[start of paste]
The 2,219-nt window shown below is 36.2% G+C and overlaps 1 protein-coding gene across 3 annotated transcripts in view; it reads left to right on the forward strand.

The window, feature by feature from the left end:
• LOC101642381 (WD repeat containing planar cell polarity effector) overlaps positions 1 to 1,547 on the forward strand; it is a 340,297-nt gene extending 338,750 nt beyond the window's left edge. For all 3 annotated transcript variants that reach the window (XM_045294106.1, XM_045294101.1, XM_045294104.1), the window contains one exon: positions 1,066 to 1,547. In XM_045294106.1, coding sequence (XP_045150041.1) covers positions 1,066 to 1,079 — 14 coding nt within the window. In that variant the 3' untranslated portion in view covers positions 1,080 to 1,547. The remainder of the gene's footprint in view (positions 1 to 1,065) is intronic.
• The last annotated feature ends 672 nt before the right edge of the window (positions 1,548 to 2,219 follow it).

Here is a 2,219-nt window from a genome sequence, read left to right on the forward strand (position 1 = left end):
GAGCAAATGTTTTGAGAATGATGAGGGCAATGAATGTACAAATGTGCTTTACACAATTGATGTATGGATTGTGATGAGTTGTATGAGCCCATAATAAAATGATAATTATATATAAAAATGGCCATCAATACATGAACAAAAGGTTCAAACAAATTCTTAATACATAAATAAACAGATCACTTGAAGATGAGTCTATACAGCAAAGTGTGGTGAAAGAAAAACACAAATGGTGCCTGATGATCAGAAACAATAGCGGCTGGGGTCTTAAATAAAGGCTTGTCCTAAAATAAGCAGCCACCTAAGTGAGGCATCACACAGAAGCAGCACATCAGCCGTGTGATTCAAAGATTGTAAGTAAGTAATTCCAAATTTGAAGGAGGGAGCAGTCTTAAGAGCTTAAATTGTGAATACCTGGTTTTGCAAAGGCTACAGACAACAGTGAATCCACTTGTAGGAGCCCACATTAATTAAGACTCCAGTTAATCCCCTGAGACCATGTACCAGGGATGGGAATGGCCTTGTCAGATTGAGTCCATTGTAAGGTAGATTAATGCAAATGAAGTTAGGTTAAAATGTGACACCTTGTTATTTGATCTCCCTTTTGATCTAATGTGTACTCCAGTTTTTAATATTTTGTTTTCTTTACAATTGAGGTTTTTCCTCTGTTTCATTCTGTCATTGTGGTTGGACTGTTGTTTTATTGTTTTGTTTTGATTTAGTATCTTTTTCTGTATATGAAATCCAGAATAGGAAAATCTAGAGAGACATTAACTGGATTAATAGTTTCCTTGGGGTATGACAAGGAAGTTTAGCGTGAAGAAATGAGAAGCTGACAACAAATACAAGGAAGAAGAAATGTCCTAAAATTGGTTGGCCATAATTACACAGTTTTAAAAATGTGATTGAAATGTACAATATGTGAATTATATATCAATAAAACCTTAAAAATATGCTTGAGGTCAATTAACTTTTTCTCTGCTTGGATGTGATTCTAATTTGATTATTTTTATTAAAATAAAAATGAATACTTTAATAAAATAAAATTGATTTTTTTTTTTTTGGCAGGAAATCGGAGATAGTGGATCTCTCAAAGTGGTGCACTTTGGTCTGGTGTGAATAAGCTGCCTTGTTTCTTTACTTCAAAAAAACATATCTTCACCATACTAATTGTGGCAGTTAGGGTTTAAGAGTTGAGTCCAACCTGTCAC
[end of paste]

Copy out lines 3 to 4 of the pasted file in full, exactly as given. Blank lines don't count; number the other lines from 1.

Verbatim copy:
• LOC101642381 (WD repeat containing planar cell polarity effector) overlaps positions 1 to 1,547 on the forward strand; it is a 340,297-nt gene extending 338,750 nt beyond the window's left edge. For all 3 annotated transcript variants that reach the window (XM_045294106.1, XM_045294101.1, XM_045294104.1), the window contains one exon: positions 1,066 to 1,547. In XM_045294106.1, coding sequence (XP_045150041.1) covers positions 1,066 to 1,079 — 14 coding nt within the window. In that variant the 3' untranslated portion in view covers positions 1,080 to 1,547. The remainder of the gene's footprint in view (positions 1 to 1,065) is intronic.
• The last annotated feature ends 672 nt before the right edge of the window (positions 1,548 to 2,219 follow it).